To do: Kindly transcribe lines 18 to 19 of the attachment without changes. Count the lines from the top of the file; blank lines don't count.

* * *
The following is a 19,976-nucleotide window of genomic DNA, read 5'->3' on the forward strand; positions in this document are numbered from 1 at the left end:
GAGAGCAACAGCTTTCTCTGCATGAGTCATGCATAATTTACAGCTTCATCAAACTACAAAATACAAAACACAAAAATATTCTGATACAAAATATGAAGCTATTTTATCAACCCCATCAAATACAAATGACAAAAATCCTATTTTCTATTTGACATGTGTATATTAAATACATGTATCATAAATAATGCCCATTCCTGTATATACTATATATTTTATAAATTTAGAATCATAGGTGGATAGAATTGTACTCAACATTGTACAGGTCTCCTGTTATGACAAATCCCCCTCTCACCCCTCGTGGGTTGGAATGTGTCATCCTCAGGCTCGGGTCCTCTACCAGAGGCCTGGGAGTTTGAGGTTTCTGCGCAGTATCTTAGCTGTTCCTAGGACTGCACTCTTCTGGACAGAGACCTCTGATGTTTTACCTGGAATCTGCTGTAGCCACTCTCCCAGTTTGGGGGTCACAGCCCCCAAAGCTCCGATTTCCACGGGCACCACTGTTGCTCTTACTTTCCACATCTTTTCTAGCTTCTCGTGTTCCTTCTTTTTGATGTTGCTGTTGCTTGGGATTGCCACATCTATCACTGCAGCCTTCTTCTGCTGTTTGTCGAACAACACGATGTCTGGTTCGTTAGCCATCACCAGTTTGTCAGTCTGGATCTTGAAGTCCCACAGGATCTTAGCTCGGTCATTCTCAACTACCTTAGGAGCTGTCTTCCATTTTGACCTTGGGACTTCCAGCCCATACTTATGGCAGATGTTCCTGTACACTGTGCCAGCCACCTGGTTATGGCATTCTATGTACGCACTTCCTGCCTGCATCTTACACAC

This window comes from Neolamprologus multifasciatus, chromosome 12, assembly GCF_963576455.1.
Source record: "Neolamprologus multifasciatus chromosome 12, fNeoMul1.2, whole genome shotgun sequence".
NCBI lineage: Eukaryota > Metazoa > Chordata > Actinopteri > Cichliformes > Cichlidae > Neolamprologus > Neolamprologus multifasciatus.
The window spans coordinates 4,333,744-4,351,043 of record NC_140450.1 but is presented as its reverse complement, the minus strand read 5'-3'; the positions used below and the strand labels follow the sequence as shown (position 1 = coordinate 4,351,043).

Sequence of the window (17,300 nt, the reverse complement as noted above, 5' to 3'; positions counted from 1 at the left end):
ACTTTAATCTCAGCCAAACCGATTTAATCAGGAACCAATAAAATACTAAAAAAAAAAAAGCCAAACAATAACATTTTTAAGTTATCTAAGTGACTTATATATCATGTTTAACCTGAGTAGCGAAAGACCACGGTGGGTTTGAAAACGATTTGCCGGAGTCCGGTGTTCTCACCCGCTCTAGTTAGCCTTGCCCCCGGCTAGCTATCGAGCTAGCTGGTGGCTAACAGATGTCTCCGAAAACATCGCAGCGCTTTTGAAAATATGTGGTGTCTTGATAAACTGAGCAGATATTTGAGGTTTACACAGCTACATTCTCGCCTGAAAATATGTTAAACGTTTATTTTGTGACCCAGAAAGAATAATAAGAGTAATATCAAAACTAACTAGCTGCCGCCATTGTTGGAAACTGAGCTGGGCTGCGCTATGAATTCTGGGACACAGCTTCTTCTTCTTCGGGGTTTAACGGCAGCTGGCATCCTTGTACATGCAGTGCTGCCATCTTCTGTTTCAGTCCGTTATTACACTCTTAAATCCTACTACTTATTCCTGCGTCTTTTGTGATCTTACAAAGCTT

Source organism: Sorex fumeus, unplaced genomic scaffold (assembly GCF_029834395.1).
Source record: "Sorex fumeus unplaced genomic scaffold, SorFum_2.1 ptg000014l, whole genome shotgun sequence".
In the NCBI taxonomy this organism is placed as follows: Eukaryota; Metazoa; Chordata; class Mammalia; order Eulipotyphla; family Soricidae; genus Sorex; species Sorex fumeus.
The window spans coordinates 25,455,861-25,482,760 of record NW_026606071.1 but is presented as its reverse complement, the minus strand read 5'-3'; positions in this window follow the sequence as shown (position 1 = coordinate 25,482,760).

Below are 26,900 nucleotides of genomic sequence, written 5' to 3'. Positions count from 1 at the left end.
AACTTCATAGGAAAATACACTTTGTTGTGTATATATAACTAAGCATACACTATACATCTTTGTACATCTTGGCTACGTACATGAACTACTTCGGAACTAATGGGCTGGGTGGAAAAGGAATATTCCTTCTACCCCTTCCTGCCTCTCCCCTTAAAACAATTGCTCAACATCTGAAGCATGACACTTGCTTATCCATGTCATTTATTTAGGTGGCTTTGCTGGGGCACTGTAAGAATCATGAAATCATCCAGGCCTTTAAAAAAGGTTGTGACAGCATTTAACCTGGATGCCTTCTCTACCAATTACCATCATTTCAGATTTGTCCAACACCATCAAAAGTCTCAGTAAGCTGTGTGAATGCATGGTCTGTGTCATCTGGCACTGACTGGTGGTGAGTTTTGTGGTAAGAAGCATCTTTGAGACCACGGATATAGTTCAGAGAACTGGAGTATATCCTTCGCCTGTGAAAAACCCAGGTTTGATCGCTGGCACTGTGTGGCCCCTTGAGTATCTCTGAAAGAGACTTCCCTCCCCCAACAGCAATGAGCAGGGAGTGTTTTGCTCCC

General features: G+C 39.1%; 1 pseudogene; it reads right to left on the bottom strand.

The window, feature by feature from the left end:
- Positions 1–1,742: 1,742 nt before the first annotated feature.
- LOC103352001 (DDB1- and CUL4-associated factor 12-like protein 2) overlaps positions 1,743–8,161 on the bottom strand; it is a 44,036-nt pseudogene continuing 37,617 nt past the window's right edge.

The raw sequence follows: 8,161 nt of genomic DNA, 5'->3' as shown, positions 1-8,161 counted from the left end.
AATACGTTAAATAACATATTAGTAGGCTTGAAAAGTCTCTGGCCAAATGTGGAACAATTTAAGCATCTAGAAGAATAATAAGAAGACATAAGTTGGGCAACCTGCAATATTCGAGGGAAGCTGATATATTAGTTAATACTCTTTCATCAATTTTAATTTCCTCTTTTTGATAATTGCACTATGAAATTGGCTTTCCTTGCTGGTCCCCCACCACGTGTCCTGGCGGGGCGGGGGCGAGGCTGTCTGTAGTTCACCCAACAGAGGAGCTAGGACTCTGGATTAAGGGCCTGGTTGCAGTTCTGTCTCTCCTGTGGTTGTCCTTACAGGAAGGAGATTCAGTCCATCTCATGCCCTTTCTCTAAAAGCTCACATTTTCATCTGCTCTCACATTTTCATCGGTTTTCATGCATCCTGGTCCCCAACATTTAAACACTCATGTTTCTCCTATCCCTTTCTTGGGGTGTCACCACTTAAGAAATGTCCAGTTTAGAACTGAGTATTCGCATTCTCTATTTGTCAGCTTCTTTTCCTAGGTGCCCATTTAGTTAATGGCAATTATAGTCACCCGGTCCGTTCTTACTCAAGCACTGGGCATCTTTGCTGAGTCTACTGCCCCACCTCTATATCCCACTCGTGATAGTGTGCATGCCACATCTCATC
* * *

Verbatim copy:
- LOC103352001 (DDB1- and CUL4-associated factor 12-like protein 2) overlaps positions 1,743–8,161 on the bottom strand; it is a 44,036-nt pseudogene continuing 37,617 nt past the window's right edge.

The raw sequence follows: 8,161 nt of genomic DNA, 5'->3' as shown, positions 1-8,161 counted from the left end.